From a speech by Sen. Fred Dyson on the Senate floor about state funding for family planning. He also said that women could ship contraception to Alaska, including by “GoldStreaking” it on Alaska Airlines:
I did some research…There are a dozen places here in town at least where you can buy condoms, a dollar a piece. There are some exotic ones that are more than that, an amazing variety. And talk with the pharmacist, birth control pills are $18-30 per month. By comparison, in the vending machines down here the pop is $1.75-$2.50 per bottle. You know, 4-5 lattes will pay the $18 per month. So it is my position no one is prohibited from having birth control for economic reasons.
UPDATED: As promised, below is a comment from GOP Senate candidate Mead Treadwell’s campaign on the new Democratic Senatorial Campaign Committee campaign, “GOP addicted to Koch.” The campaign is drawing attention to the fact that the Koch brothers recently closed an Alaska refinery because of costs while spending $600,000 so far on ads attacking Sen. Mark Begich. The refinery was a mainstay in Interior Alaska’s economy, and took with it at least 80 jobs.
The DSCC is pressing the Senate GOP challengers for a response. Dan Sullivan’s campaign has declined comment. No word yet from Joe Miller. Treadwell’s campaign pointed out that Begich seemed cavalier about the closure when it was announced. Further, Begich’s Great Land PAC took $5000 from the Koch brothers in 2010. Here’s what his spokesperson had to say:
“Yet again Mark Begich is showing Alaskans they cannot trust what he says. In 2010, his Great Land PAC took a $5,000 donation from Koch Industries. Not only does Begich take Koch money, Begich simply dismissed the news of the Flint Hills Refinery closing as ‘ the private sector making a decision.’ From Obamacare to hypocritical attacks to failed campaign promises, it is clear that Alaskans cannot trust Mark Begich.” Fred Brown, campaign spokesman.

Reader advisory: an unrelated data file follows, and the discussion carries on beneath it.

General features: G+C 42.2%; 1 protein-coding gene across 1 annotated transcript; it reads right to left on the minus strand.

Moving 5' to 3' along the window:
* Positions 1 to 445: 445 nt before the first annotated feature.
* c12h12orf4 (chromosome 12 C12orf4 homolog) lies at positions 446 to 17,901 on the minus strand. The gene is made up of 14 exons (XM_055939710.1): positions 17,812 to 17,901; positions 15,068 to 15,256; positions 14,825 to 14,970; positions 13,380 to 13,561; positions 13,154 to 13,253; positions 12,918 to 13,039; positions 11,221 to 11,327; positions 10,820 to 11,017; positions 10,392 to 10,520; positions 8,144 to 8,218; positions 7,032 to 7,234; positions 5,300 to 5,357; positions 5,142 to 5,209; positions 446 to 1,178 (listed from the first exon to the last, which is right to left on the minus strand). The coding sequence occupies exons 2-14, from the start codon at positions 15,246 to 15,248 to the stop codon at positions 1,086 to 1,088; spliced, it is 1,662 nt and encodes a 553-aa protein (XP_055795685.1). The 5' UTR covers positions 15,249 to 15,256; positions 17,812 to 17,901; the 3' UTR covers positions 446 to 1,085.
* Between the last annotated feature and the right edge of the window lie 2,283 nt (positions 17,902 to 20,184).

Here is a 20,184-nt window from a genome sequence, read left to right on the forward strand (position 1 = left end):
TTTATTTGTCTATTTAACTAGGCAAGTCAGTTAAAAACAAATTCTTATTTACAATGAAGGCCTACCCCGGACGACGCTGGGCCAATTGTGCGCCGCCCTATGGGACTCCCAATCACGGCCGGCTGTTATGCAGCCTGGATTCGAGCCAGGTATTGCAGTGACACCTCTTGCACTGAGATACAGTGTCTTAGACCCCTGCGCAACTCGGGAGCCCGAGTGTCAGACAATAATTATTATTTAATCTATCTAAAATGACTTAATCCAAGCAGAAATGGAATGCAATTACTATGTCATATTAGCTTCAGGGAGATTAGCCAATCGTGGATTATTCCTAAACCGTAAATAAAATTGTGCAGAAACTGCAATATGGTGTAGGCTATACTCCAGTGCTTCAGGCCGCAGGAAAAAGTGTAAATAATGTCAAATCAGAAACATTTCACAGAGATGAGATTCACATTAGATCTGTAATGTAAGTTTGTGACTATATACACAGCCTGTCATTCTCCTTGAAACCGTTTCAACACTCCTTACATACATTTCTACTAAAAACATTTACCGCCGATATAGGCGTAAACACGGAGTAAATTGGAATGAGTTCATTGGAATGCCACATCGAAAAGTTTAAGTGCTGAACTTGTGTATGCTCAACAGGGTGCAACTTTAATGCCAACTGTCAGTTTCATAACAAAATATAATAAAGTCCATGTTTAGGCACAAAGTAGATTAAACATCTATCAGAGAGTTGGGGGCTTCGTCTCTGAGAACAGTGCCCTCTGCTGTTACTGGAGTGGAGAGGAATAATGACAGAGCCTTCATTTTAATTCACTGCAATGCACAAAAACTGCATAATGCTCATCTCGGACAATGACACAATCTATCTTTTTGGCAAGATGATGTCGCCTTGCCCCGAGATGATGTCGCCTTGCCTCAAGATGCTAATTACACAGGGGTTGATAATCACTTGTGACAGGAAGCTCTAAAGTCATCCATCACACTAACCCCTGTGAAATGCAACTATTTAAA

Senate Majority Leader Harry Reid isn’t known for his quick quips. But a line that he used on the Senate floor as he was railing against Senate Republicans will provide the theme around a Democratic Senatorial Campaign Committee campaign, a campaign in which Alaska plays a starring roll.
The line: “The GOP is addicted to Koch,” is sure to be something Alaskans will hear over and over again as the DSCC uses Internet ads and videos, as well as social media to tie Republicans to politically active billionaire brothers.
Energy Council is this week. Every year a hand full of legislators travels to D.C. to learn more about the oil and gas industry. While there, legislators also visit members of Congress to educate and lobby for Alaska issues. Among those wandering the Capitol halls this year — talking about lands locked up in the National Petroleum Reserve, opening ANWR, and offshore revenue sharing — are Reps. Mia Costello, Benny Nageak, Eric Feige, Dan Saddler and Pete Higgins. Senators include Bert Stedman and Johnny Ellis.
If he was going for impact, he succeeded. Sen. Mark Begich’s annual remarks to the Legislature on Monday are still rebounding through the Capitol building. On Wednesday, Alaska Speaker of the House Mike Chenault sent out yet another press release about those remarks. Specifically, he responded to charges by the Alaska Democratic Party, which was responding to a Monday press release issued by Chenault.